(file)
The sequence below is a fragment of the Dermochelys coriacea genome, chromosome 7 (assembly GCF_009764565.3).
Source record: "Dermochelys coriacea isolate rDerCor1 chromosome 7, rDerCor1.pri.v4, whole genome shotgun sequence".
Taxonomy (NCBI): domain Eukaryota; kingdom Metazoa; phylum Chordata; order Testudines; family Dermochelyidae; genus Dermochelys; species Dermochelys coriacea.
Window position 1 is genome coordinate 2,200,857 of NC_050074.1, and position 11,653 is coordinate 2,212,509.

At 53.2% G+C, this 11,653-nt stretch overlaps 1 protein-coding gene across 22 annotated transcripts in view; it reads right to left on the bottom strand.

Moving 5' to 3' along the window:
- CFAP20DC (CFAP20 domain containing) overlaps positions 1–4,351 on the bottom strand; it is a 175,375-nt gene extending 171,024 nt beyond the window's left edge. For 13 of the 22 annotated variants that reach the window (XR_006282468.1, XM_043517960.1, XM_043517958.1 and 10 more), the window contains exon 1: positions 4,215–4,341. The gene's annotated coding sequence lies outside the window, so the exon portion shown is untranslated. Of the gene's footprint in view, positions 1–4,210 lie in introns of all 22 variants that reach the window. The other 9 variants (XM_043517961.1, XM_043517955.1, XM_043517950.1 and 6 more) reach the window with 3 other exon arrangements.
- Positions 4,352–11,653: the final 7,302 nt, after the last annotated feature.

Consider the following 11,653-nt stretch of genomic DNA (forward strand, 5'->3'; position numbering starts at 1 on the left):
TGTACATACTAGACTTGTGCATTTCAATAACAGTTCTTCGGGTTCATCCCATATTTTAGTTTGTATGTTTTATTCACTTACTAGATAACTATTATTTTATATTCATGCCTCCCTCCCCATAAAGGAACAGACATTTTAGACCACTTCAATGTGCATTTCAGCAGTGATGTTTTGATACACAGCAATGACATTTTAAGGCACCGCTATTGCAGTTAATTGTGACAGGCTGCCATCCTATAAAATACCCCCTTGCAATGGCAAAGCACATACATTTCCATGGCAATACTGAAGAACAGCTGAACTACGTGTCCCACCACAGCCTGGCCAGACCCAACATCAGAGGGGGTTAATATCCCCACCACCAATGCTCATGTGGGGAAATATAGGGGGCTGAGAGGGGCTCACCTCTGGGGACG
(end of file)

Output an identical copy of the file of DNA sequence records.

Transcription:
The sequence below is a fragment of the Dermochelys coriacea genome, chromosome 7 (assembly GCF_009764565.3).
Source record: "Dermochelys coriacea isolate rDerCor1 chromosome 7, rDerCor1.pri.v4, whole genome shotgun sequence".
Taxonomy (NCBI): domain Eukaryota; kingdom Metazoa; phylum Chordata; order Testudines; family Dermochelyidae; genus Dermochelys; species Dermochelys coriacea.
Window position 1 is genome coordinate 2,200,857 of NC_050074.1, and position 11,653 is coordinate 2,212,509.

At 53.2% G+C, this 11,653-nt stretch overlaps 1 protein-coding gene across 22 annotated transcripts in view; it reads right to left on the bottom strand.

Moving 5' to 3' along the window:
- CFAP20DC (CFAP20 domain containing) overlaps positions 1–4,351 on the bottom strand; it is a 175,375-nt gene extending 171,024 nt beyond the window's left edge. For 13 of the 22 annotated variants that reach the window (XR_006282468.1, XM_043517960.1, XM_043517958.1 and 10 more), the window contains exon 1: positions 4,215–4,341. The gene's annotated coding sequence lies outside the window, so the exon portion shown is untranslated. Of the gene's footprint in view, positions 1–4,210 lie in introns of all 22 variants that reach the window. The other 9 variants (XM_043517961.1, XM_043517955.1, XM_043517950.1 and 6 more) reach the window with 3 other exon arrangements.
- Positions 4,352–11,653: the final 7,302 nt, after the last annotated feature.

Consider the following 11,653-nt stretch of genomic DNA (forward strand, 5'->3'; position numbering starts at 1 on the left):
TGTACATACTAGACTTGTGCATTTCAATAACAGTTCTTCGGGTTCATCCCATATTTTAGTTTGTATGTTTTATTCACTTACTAGATAACTATTATTTTATATTCATGCCTCCCTCCCCATAAAGGAACAGACATTTTAGACCACTTCAATGTGCATTTCAGCAGTGATGTTTTGATACACAGCAATGACATTTTAAGGCACCGCTATTGCAGTTAATTGTGACAGGCTGCCATCCTATAAAATACCCCCTTGCAATGGCAAAGCACATACATTTCCATGGCAATACTGAAGAACAGCTGAACTACGTGTCCCACCACAGCCTGGCCAGACCCAACATCAGAGGGGGTTAATATCCCCACCACCAATGCTCATGTGGGGAAATATAGGGGGCTGAGAGGGGCTCACCTCTGGGGACG